• Feb 26, 2009
Just as Saab and Saturn find their futures uncertain as General Motors tries to unload as much liability as possible, so do the automaker's European brands: Opel and its counterpart in the UK, Vauxhall. Europeans, however, have a different way of dealing with the finality of job loss than we Americans do. Where we Yanks might be more inclined to form a picket line and solicit honks of support from people driving by, Europeans like to get out on the street and protest... en masse. So on the same day that General Motors released a 2008 earnings report that was worse than expected, thousands of its workers in Europe marched outside factories in solidarity.

Reports say that protests have sprung up at two Opel factories in Germany as well as sites run by GM in Britain, France, Spain and Hungary. The best hope these workers have for their brands' survival is that GM spins off Opel and Vauxhall. Whether the two brands are sold to a third party or the spin-off is financed by a group of European Union countries is yet to be determined, if it ever will be. No one seems to be in the market for auto brands these days and, as EU officials admit, there's no precedent for pooling the resources of multiple countries to save a company. And just like the U.S. requested viability plans, German Chancellor Angela Merkel is demanding a "sustainability company concept" before her country would consider giving GM any aid.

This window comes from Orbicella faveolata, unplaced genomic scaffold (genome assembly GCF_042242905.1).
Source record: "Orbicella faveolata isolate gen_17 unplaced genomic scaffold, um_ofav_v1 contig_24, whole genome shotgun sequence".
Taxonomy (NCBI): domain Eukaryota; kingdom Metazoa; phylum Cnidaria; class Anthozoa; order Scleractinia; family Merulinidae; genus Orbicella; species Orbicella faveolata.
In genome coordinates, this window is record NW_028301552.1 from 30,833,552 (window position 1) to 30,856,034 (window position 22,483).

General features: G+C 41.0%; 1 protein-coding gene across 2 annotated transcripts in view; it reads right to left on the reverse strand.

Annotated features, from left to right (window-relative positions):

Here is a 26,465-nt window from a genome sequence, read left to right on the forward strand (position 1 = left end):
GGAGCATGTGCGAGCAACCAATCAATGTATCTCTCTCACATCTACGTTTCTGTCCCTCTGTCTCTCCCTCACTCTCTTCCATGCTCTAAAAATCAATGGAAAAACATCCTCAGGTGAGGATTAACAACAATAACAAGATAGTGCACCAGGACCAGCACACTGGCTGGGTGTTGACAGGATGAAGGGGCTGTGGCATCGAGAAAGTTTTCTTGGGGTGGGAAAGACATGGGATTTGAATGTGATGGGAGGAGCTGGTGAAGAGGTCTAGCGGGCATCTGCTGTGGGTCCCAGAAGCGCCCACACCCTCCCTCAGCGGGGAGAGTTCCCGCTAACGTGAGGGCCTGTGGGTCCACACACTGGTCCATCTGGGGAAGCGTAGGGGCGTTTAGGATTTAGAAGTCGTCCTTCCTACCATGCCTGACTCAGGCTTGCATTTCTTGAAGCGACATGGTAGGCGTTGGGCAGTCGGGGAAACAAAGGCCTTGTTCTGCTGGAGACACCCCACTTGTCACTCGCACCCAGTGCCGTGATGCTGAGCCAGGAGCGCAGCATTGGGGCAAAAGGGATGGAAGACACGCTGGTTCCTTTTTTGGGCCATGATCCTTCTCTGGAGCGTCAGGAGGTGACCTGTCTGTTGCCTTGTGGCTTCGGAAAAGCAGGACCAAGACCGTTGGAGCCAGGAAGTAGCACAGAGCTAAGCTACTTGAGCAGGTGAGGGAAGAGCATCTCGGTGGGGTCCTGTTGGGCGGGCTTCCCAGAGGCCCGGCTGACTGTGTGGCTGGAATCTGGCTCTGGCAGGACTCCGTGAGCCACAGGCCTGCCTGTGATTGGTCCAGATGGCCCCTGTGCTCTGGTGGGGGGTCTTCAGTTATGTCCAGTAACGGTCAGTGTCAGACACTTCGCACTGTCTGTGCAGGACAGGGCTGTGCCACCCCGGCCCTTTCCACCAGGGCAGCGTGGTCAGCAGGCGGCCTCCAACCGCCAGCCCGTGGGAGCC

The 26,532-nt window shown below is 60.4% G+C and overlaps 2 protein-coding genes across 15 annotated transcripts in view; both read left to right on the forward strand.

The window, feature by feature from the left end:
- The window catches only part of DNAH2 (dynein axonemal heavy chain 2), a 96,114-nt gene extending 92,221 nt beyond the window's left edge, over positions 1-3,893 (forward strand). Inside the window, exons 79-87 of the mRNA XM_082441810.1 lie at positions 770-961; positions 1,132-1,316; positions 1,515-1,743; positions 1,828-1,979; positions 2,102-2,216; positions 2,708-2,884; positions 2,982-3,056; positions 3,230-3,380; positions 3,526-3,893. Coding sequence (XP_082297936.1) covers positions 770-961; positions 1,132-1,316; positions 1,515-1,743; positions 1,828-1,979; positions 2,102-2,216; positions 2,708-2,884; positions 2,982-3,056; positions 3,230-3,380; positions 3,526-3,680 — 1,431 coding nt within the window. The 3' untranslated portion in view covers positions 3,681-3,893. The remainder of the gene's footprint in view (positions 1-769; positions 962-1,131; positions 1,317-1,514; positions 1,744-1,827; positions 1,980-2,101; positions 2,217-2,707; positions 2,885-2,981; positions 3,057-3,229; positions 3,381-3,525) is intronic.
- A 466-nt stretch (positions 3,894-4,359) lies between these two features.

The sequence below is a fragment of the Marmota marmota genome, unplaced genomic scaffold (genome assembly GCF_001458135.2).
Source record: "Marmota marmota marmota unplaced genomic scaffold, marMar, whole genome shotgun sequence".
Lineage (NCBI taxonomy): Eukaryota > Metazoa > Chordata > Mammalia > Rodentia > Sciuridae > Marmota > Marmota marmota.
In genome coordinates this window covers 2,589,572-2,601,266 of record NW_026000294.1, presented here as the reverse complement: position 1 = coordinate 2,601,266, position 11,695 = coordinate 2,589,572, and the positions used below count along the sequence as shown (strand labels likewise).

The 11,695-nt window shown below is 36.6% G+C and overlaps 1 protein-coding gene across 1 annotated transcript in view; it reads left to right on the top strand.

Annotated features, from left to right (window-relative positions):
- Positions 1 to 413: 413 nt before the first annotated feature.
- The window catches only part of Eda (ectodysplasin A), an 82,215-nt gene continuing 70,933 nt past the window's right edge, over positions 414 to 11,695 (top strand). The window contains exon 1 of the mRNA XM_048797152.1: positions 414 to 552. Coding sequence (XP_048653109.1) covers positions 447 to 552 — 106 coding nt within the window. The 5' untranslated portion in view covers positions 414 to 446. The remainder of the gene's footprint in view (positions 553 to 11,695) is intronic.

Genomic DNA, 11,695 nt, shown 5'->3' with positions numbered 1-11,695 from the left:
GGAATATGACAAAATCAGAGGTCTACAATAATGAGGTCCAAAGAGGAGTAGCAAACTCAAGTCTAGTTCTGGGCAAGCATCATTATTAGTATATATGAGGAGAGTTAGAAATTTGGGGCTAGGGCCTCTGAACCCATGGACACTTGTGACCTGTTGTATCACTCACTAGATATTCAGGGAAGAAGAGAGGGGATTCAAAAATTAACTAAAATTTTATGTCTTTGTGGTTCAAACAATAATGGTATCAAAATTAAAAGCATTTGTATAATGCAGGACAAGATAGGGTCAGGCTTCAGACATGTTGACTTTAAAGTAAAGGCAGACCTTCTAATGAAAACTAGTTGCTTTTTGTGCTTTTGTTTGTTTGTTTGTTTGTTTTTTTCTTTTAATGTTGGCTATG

[Source: Detroit Free Press | Photo by Ralph Orlowski/Getty]


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  • 20 Comments
      • 5 Years Ago
      I've haven't seen that many Germans rallying together, with red flags, since................................................................never mind.
      • 5 Years Ago
      What exactly are they protesting, and to whom?

      1. That GM's business practices are so abysmal as to sink the company?
      2. That GM's products are so abysmal as to sink the company?
      3. That Europe's great nations won't hand GM billions of euros to live a little longer?
      4. That when GM folds, there won't be other jobs readily available?
      5. That when GM folds, there won't be a golden parachute for the workers?
      6. That they missed all the clear signs of GM's demise for the last decade?

      Protesting is helpful if your group has some power, but unfortunately I'd suggest these people start making new career plans quickly.
      • 5 Years Ago
      EvolutionVII: "They have way better and more reliable cars than most of the US GM brands ever will have."
      Swede: "...unlike the american offerings, Opel and Saab are _good cars_. "

      You guys need to get in touch with modern times. Like much of the rest of the world, your judgments are based on the US auto industry circa the late 1970s. Just to be absolutely clear, what you consider top echelon luxury brands over there: BMW, Mercedes, Audi, Ferrari, Lamborghini, etc.--all rank at the bottom of quality charts over here in the US. They're pretty good (especially compared to many older models) but not nearly as good as Japanese or American cars, and are really not cheap to maintain once they get older.